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The Dew Breakers by Edwidge Danticat

Close shaves from Haiti to Brooklyn

Edwidge Danticat is a young Haitian writer who lives in Florida. Her debut novel, Breath, Eyes, Memory, memorably fused West Indian folklore with scenes from the Haitian diaspora in America. When Danticat left Haiti for the US with her parents in 1981, aged 12, her birthplace was under the dictatorship of President "Baby Doc" Duvalier and his feared Tontons Macoute. In much of her work she interrogates Haiti's troubled past as well as her own ambivalent status as a Haitian exile. The Dew Breaker, her latest novel, chronicles both the victims and perpetrators of Macoute violence as they later struggle to survive in West Indian enclaves of New York.

At first the novel appears to be in disarray, the plot leaping backwards and forwards in time. A narrative soon emerges, however, and the disparate stories converge into a coherent finale. Danticat's literary influences have always been diverse, and here she borrows from Graham Greene's anti-Duvalierist novel The Comedians as well as Alex Garland's disjointed thriller The Tesseract to create a sequence of stories-within-stories. These stories interlock round the disturbed personality of a former "dew breaker", the name given to a government torturer from the Duvalier years ("they'd often come before dawn," recalls a victim, "as the dew was setting on the leaves, and they'd take you away").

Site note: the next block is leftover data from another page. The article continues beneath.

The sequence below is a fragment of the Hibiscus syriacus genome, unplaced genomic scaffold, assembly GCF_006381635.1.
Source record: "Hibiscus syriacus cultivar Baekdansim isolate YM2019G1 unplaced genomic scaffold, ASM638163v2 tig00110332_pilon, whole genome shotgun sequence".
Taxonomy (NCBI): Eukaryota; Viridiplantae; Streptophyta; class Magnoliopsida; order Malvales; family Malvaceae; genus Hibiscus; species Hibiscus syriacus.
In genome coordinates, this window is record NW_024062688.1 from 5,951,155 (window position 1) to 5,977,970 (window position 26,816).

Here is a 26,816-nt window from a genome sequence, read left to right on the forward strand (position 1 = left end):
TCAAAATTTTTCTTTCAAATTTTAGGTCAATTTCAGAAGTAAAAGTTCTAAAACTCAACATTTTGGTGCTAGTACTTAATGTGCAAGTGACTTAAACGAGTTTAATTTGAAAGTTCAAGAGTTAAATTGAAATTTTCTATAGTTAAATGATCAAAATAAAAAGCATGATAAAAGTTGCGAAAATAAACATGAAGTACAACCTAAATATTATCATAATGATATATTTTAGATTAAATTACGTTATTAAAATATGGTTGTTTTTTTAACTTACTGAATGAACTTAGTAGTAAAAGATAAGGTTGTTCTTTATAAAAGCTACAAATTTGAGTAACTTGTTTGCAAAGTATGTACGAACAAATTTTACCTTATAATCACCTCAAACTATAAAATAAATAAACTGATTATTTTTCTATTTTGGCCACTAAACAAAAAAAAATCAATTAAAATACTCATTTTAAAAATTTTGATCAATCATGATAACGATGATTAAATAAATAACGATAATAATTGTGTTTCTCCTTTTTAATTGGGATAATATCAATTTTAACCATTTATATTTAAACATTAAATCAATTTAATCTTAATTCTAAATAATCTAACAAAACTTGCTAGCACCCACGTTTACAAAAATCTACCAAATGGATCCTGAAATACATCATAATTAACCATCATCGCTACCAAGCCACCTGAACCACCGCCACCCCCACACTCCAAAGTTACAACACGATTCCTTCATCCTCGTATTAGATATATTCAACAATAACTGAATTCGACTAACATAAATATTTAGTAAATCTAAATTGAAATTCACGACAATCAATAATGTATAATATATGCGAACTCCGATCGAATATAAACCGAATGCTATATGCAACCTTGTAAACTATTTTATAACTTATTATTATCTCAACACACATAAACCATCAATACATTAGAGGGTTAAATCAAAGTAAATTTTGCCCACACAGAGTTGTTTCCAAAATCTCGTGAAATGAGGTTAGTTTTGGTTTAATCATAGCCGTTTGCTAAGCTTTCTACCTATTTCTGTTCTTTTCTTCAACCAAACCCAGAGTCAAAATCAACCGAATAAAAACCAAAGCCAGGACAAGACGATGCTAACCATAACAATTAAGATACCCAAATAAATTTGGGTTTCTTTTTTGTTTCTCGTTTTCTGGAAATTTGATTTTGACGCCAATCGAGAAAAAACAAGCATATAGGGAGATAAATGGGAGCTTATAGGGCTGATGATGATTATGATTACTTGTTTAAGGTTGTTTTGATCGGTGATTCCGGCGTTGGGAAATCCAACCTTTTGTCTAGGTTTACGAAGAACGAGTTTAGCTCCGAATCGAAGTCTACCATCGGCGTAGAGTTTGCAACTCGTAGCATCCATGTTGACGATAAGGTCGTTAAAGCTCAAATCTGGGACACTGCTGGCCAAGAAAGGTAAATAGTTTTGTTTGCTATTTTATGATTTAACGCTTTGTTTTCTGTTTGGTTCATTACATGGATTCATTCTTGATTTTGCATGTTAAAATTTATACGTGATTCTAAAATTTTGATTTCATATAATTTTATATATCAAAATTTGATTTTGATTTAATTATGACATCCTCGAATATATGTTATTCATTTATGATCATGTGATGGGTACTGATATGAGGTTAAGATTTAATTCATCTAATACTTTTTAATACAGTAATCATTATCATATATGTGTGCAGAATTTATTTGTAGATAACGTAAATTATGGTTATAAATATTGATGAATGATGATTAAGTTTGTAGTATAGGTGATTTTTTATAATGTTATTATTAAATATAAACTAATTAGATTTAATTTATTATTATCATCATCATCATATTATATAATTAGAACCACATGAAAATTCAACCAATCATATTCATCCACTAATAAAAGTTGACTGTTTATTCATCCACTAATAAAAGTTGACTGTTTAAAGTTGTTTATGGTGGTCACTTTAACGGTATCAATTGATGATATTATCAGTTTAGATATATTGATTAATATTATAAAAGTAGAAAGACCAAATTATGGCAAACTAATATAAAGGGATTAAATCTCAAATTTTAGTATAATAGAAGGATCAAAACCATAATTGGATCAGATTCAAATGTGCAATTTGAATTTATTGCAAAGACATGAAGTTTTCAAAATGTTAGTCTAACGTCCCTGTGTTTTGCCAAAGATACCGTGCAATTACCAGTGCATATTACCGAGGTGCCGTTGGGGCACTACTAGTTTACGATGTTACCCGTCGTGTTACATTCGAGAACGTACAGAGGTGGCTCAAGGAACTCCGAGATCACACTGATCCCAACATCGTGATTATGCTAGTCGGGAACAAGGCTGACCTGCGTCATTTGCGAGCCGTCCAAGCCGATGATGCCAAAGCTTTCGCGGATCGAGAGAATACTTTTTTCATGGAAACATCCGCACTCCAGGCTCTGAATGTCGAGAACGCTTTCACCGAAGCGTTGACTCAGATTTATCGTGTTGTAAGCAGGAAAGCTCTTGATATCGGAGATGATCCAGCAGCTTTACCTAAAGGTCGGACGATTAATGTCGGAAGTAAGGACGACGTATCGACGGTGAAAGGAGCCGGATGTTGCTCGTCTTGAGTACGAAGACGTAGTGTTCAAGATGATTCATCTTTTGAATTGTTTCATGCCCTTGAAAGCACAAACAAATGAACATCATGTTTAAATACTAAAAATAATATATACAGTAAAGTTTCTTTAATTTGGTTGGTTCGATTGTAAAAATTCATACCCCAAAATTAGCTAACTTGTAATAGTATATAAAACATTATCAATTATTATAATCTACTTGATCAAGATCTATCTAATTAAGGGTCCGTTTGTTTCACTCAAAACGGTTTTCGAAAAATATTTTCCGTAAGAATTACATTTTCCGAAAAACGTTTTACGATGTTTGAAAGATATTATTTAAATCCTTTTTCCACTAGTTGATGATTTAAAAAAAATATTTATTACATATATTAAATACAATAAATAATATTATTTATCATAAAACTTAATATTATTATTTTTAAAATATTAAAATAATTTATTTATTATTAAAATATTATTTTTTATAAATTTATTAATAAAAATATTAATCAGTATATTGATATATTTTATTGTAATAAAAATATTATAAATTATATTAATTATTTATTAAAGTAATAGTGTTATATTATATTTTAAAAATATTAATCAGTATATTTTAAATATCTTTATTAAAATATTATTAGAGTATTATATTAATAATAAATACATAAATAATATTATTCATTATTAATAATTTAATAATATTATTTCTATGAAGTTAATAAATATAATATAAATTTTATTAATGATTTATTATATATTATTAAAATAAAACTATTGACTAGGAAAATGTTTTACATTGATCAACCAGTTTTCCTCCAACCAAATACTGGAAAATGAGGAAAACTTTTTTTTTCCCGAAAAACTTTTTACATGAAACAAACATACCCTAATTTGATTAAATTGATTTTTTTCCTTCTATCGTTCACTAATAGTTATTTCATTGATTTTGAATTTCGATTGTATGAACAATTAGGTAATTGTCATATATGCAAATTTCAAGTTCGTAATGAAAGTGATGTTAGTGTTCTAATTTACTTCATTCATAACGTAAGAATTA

Danticat's Dew Breaker, once a political big shot, is now a scared and broken man who scrapes a living as a barber in Brooklyn. Each day he lives in fear that his identity will be revealed by a new customer. With immense skill, Danticat builds up the suspense and foreboding as the retired torturer evades exposure. His daughter is a sculptor, and through her Danticat introduces us to other Haitian characters in and around Brooklyn, among them nurses, minicab drivers and day-care workers.

In the finest story, "Night Talkers", a Haitian-American youth named Dany returns to Haiti to inform his aunt that he has found the man who murdered their family. Too frightened to confront the Dew Breaker, Dany crept into his house at night and stared down at the murderer's sleeping face. Should he strangle the man in vengeance? (Dany was unaware that his parents' killer lived across the block, but in this dramatic way unrelated lives can collide, Danticat seems to be saying.) The closing story is a knuckle-biting account of the Dew Breaker's last killing in Haiti before he fled to America and assumed a new identity. The book's random intersections and plots are here satisfyingly resolved. Danticat's glazed, elegant prose propels The Dew Breaker along effortlessly. This excellent, unsettling novel is her finest, and a literary gem.

Ian Thomson's 'Bonjour Blanc: a journey through Haiti' (Vintage) is reissued this month

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